So the end result is: on OS X and Linux, 32-bit Pythons can JSON-serialize np.int32 objects, and 64-bit Pythons can JSON-serialize np.int64 objects, because 64-bit OS X and Linux is ILP64. On Windows, both 32- and 64-bit Pythons can JSON-serialize np.int32 objects, and can't serialize np.int64 objects, because 64-bit Windows is LLP64.
msg257459 - (view) Author: Thomas Arildsen (thomas-arildsen) Date: 2016-01-04 11:44
Thanks for the clarification.
msg350567 - (view) Author: Vicki Brown (vlbrown) Date: 2019-08-26 20:49
This is still broken. With pandas being popular, it's more likely someone might hit it. Can we fix this?

At the very least, the error message needs to be made much more specific.

 I have created a dictionary containing pandas stats. 
def summary_stats(s):
    Calculate summary statistics for a series or list, s 
    returns a dictionary
    stats = {
      'count': 0,
      'max': 0,
      'min': 0,
      'mean': 0,
      'median': 0,
      'mode': 0,
      'std': 0,
      'z': (0,0)
    stats['count'] = s.count()
    stats['max'] = s.max()
    stats['min'] = s.min()
    stats['mean'] = round(s.mean(),3)
    stats['median'] = s.median()
    stats['mode'] = s.mode()[0]
    stats['std'] = round(s.std(),3)

    std3 = 3* stats['std']
    low_z = round(stats['mean'] - (std3),3)
    high_z = round(stats['mean'] + (std3),3)
    stats['z'] = (low_z, high_z)

Apparently, pandas (sometimes) returns numpy ints and numpy floats. 

Here's a piece of the dictionary:
 {'count': 597,
   'max': 0.95,
   'min': 0.01,
   'mean': 0.585,
   'median': 0.58,
   'mode': 0.59,
   'std': 0.122,
   'z': (0.219, 0.951)}

It looks fine, but when I try to dump the dict to json
with open('Data/station_stats.json', 'w') as fp:
    json.dump(station_stats, fp)

I get this error
TypeError: Object of type int64 is not JSON serializable

**Much searching** led me to discover that I apparently have numpy ints which I have confirmed.

for key, value in station_stats['657']['Fluorescence'].items():
    print(key, value, type(value))

count 3183 <class 'numpy.int64'>
max 2.8 <class 'float'>
min 0.02 <class 'float'>
mean 0.323 <class 'float'>
median 0.28 <class 'float'>
mode 0.24 <class 'numpy.float64'>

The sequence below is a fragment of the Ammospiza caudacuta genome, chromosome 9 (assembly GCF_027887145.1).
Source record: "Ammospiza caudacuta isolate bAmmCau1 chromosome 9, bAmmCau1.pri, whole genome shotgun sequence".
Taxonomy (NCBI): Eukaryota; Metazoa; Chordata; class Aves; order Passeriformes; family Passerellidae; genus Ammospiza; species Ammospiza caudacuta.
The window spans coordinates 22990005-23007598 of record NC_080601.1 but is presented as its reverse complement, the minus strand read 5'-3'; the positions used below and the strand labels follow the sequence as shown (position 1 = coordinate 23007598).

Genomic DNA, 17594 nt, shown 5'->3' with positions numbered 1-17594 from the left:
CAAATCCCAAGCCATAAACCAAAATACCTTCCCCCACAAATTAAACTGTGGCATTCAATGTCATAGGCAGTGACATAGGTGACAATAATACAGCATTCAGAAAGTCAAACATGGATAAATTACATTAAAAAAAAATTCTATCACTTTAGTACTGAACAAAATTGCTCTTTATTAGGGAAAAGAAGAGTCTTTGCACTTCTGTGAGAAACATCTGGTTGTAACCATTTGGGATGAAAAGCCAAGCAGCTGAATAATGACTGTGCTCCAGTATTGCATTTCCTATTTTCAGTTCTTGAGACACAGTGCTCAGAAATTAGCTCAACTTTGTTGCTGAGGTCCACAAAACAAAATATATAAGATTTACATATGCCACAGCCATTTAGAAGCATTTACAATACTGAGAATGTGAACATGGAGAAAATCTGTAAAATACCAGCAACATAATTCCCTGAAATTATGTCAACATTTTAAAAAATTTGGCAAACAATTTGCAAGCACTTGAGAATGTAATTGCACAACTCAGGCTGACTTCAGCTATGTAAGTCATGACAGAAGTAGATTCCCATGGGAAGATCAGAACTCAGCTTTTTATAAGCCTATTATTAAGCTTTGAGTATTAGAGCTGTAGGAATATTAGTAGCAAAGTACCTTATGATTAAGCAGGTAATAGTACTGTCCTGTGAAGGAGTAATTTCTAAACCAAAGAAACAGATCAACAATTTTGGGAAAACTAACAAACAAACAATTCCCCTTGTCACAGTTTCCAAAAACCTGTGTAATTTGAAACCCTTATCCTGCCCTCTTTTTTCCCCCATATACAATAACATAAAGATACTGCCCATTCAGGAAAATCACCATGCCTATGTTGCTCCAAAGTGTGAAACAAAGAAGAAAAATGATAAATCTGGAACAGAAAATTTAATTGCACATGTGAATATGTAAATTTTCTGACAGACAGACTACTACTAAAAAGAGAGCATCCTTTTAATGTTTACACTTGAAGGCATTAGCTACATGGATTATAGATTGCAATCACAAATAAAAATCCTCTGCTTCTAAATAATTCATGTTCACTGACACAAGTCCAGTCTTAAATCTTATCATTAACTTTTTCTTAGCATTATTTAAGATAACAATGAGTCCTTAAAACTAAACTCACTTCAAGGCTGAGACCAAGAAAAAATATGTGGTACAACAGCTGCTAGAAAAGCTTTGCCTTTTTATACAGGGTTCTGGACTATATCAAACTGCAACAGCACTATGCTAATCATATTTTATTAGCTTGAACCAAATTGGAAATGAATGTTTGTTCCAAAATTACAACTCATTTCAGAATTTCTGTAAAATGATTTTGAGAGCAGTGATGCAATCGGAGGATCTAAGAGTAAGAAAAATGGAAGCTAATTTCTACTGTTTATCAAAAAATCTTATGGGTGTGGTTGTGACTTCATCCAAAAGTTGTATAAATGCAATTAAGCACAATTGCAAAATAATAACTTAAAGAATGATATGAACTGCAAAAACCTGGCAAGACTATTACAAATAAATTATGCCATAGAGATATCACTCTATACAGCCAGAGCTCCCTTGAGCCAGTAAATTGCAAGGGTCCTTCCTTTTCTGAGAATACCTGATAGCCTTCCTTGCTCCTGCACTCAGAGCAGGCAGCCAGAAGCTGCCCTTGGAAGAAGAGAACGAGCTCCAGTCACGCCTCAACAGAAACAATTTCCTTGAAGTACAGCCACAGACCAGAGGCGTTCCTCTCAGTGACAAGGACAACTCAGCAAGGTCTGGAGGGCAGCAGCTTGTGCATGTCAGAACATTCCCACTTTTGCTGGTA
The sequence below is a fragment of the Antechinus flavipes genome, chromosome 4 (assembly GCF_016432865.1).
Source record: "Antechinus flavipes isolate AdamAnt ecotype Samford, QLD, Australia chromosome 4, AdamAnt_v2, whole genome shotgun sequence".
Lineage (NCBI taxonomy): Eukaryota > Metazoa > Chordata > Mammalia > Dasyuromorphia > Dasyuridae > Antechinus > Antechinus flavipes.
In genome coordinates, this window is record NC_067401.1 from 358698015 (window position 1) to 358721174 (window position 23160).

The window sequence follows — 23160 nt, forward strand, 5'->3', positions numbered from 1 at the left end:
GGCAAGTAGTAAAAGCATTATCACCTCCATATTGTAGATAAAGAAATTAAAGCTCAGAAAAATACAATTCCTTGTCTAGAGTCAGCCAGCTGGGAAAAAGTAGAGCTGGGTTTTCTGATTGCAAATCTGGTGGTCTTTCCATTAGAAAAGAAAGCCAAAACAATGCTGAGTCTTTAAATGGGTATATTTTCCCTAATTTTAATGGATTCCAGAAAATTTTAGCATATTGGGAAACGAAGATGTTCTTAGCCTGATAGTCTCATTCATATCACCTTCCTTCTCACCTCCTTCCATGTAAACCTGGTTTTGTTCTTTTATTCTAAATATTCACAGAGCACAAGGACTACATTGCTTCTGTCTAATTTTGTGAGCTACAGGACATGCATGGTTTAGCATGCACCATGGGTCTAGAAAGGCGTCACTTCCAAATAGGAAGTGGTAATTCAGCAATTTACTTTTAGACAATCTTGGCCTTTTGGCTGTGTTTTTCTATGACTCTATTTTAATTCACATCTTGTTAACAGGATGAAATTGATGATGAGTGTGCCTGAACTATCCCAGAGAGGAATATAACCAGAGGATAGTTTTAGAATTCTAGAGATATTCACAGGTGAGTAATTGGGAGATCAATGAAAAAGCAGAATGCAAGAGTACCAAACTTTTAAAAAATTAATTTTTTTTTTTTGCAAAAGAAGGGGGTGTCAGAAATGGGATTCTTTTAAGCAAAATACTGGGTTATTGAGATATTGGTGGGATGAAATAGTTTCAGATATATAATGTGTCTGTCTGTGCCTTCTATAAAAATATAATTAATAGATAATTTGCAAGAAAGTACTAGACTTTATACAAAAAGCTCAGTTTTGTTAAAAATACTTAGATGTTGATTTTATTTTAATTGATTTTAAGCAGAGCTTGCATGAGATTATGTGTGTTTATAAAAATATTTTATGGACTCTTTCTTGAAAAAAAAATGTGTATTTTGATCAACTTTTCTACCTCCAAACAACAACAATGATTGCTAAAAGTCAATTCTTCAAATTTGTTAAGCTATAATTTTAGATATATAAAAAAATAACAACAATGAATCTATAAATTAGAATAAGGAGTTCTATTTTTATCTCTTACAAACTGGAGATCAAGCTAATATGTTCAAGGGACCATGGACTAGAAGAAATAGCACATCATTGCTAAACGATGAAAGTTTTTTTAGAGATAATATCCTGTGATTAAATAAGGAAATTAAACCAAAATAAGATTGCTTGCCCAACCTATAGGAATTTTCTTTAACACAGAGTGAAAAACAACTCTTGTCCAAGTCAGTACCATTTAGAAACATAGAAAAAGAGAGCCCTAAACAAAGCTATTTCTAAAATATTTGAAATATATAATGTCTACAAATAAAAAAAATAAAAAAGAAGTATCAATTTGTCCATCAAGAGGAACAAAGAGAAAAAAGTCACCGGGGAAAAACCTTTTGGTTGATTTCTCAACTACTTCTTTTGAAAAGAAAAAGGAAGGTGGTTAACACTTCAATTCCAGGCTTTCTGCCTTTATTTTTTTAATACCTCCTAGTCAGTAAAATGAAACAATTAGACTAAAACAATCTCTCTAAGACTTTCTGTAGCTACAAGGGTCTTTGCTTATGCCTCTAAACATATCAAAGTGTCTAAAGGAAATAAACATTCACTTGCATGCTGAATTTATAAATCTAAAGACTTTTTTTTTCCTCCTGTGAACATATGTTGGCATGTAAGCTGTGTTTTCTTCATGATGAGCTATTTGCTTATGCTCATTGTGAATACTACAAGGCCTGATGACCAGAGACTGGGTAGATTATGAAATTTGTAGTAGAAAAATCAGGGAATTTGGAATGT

std 0.194 <class 'float'>
z (-0.259, 0.905) <class 'tuple'>

#### Problem description

pandas statistics sometimes produce numpy numerics.

numpy ints are not supported by json.dump

#### Expected Output

I expect ints, floats, strings, ... to be JSON srializable.


commit           : None
python           :
python-bits      : 64
OS               : Darwin
OS-release       : 15.6.0
machine          : x86_64
processor        : i386
byteorder        : little
LC_ALL           : None
LANG             : en_US.UTF-8
LOCALE           : en_US.UTF-8

pandas           : 0.25.0
numpy            : 1.16.4
pytz             : 2019.1
dateutil         : 2.8.0
pip              : 19.1.1
setuptools       : 41.0.1
Cython           : 0.29.12
pytest           : 5.0.1
hypothesis       : None
sphinx           : 2.1.2
blosc            : None
feather          : None
xlsxwriter       : 1.1.8
lxml.etree       : 4.3.4
html5lib         : 1.0.1
pymysql          : 0.9.3
psycopg2         : None
jinja2           : 2.10.1
IPython          : 7.7.0
pandas_datareader: None
bs4              : 4.7.1
bottleneck       : 1.2.1
fastparquet      : None
gcsfs            : None
lxml.etree       : 4.3.4
matplotlib       : 3.1.0
numexpr          : 2.6.9
odfpy            : None
openpyxl         : 2.6.2
pandas_gbq       : None
pyarrow          : None
pytables         : None
s3fs             : None
scipy            : 1.3.0
sqlalchemy       : 1.3.5
tables           : 3.5.2
xarray           : None
xlrd             : 1.2.0
xlwt             : 1.3.0
xlsxwriter       : 1.1.8
msg350581 - (view) Author: Vicki Brown (vlbrown) Date: 2019-08-26 22:51
Note also that pandas DataFrame.to_json() method has no issue with int64. Perhaps you could borrow their code.
msg355133 - (view) Author: Batuhan Taskaya (BTaskaya) * (Python committer) Date: 2019-10-22 15:07
What is the next step of this 4-year-old issue? I think i can prepare a patch for using __index__ (as suggested by @r.david.murray)
msg355143 - (view) Author: Serhiy Storchaka (serhiy.storchaka) * (Python committer) Date: 2019-10-22 17:46
We could use __index__ for serializing numpy.int64. But what to do with numpy.float32 and numpy.float128? It is a part of a much larger problem (which includes other numbers, collections, encoded strings, named tuples and data classes, etc). I am working on it, but there is a lot of work.
msg413869 - (view) Author: Nikolay Markov (mxposed) Date: 2022-02-24 00:38
Just ran into this. Are there any updates? Is there any task to contribute to regarding this?
Date User Action Args
2022-04-11 14:58:17adminsetgithub: 68501
2022-02-24 00:38:48mxposedsetnosy: + mxposed
messages: + msg413869
2020-01-08 12:31:36xtreaklinkissue39258 superseder
2019-10-22 17:46:42serhiy.storchakasetmessages: + msg355143
2019-10-22 15:07:47BTaskayasetnosy: + BTaskaya
messages: + msg355133
2019-08-26 22:51:01vlbrownsetmessages: + msg350581
2019-08-26 20:49:43vlbrownsetversions: + Python 3.7
nosy: + vlbrown

messages: + msg350567

type: enhancement -> behavior
2016-01-04 11:44:21thomas-arildsensetmessages: + msg257459
versions: - Python 3.6
2016-01-04 11:20:23njssetmessages: + msg257455
2016-01-04 10:14:57thomas-arildsensetmessages: + msg257451
2015-11-16 14:29:45Eli_Bsetmessages: + msg254734
2015-11-16 12:26:26Eli_Bsetnosy: + Eli_B
2015-11-16 12:02:31Amit Fellersetnosy: + Amit Feller
2015-05-29 12:01:56pitrousetmessages: + msg244371
2015-05-29 11:59:03r.david.murraysetmessages: + msg244370
2015-05-29 09:41:43pitrousetnosy: + njs
2015-05-29 09:40:57pitrousetmessages: + msg244363
2015-05-29 05:46:35serhiy.storchakasetnosy: + serhiy.storchaka
messages: + msg244359
2015-05-29 01:13:57r.david.murraysetmessages: + msg244355
2015-05-28 23:10:57pitrousetversions: + Python 3.6, - Python 3.4
nosy: + pitrou

messages: + msg244352

type: crash -> enhancement
2015-05-28 16:54:40r.david.murraysetnosy: + r.david.murray
messages: + msg244321
2015-05-28 08:32:31thomas-arildsencreate